Adjusted health insurance premiums are 18% higher for workers in small companies than businesses with 1,000 or more workers, and premiums of PPOs are 18% higher than premiums of HMOs in part because of increased cost-sharing through copayments, according to a study published in Health Affairs.
For the study, researchers simulated health care bills to calculate the actuarial value for employer-sponsored health plans. Using data from the MEPS Household Component 2002 and the Kaiser Family Foundation/Health Research and Educational Trust Employer Benefit Surveys of 2002-2004, study authors examined the causes of differences between actuarial value and premiums adjusted for the quality of benefits.
According to the study, plan type -- HMO or PPO -- was a greater factor in determining the out-of-pocket maximums an employee would be required to pay for health care than company size. Lower unadjusted premiums for HMOs could be attributed to lower cost sharing and more comprehensive benefits, researchers stated.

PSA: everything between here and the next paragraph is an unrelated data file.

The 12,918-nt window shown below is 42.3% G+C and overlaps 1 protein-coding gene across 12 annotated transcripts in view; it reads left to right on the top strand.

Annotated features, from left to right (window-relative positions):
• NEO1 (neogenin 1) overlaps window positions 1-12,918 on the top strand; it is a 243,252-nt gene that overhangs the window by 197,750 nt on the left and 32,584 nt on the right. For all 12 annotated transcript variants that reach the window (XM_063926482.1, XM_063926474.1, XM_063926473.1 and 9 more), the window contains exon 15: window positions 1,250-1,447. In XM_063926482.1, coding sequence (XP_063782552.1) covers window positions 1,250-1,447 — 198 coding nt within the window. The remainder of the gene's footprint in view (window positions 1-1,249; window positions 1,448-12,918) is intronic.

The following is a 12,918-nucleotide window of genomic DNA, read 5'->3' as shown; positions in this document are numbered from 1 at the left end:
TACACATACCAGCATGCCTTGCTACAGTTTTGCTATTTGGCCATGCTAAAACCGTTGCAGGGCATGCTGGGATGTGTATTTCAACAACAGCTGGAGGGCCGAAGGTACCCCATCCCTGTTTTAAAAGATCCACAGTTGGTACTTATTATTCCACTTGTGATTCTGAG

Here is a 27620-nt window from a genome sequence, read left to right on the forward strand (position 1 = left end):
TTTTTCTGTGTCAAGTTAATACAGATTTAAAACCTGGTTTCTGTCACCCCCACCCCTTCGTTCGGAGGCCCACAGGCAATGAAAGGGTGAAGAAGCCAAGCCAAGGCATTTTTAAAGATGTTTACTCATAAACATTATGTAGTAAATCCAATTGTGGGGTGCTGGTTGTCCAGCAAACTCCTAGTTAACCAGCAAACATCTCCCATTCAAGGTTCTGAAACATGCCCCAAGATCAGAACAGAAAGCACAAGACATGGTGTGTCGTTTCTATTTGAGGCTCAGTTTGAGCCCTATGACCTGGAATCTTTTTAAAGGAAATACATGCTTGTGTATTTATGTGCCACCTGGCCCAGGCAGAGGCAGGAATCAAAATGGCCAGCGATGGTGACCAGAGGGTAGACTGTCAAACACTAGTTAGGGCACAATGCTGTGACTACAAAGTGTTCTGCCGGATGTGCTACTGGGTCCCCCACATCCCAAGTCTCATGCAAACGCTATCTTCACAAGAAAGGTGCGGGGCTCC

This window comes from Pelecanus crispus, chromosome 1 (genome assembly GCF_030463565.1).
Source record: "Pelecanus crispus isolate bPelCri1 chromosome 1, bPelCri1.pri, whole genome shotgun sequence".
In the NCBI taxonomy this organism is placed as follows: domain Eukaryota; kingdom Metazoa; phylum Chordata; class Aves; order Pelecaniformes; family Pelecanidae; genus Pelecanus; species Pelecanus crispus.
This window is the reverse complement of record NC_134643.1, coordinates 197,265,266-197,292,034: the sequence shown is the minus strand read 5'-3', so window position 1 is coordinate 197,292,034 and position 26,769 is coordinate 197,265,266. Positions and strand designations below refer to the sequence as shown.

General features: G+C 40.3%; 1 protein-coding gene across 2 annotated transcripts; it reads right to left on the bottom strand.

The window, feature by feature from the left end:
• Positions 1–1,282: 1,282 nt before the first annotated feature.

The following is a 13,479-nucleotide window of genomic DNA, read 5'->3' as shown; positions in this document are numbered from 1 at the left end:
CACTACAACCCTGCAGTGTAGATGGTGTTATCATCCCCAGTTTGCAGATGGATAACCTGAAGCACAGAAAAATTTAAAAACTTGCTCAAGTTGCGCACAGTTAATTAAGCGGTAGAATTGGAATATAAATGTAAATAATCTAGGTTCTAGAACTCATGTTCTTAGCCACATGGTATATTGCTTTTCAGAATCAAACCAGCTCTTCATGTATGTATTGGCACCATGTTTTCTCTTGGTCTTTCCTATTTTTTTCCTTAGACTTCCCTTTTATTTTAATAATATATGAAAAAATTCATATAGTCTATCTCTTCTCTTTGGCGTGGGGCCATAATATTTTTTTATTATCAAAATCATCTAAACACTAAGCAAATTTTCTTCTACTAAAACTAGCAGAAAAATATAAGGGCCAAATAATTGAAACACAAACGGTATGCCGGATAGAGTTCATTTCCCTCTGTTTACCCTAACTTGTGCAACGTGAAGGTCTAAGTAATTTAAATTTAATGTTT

The study also noted that four states with large urban areas -- Massachusetts, California, New York and Pennsylvania -- had health plans of the highest actuarial value, while rural states -- Iowa, Mississippi and Montana -- had health plans of the lowest actuarial value.
The authors concluded that the increasing number of plans with copays likely has contributed to the rise of health care spending over the last two decades. According to the study, as many employers consider offering high-deductible health plans to address high health care costs, managed care plans with moderate levels of cost sharing likely will remain an option among employers and workers (Gabel et al., Health Affairs, May/June 2006).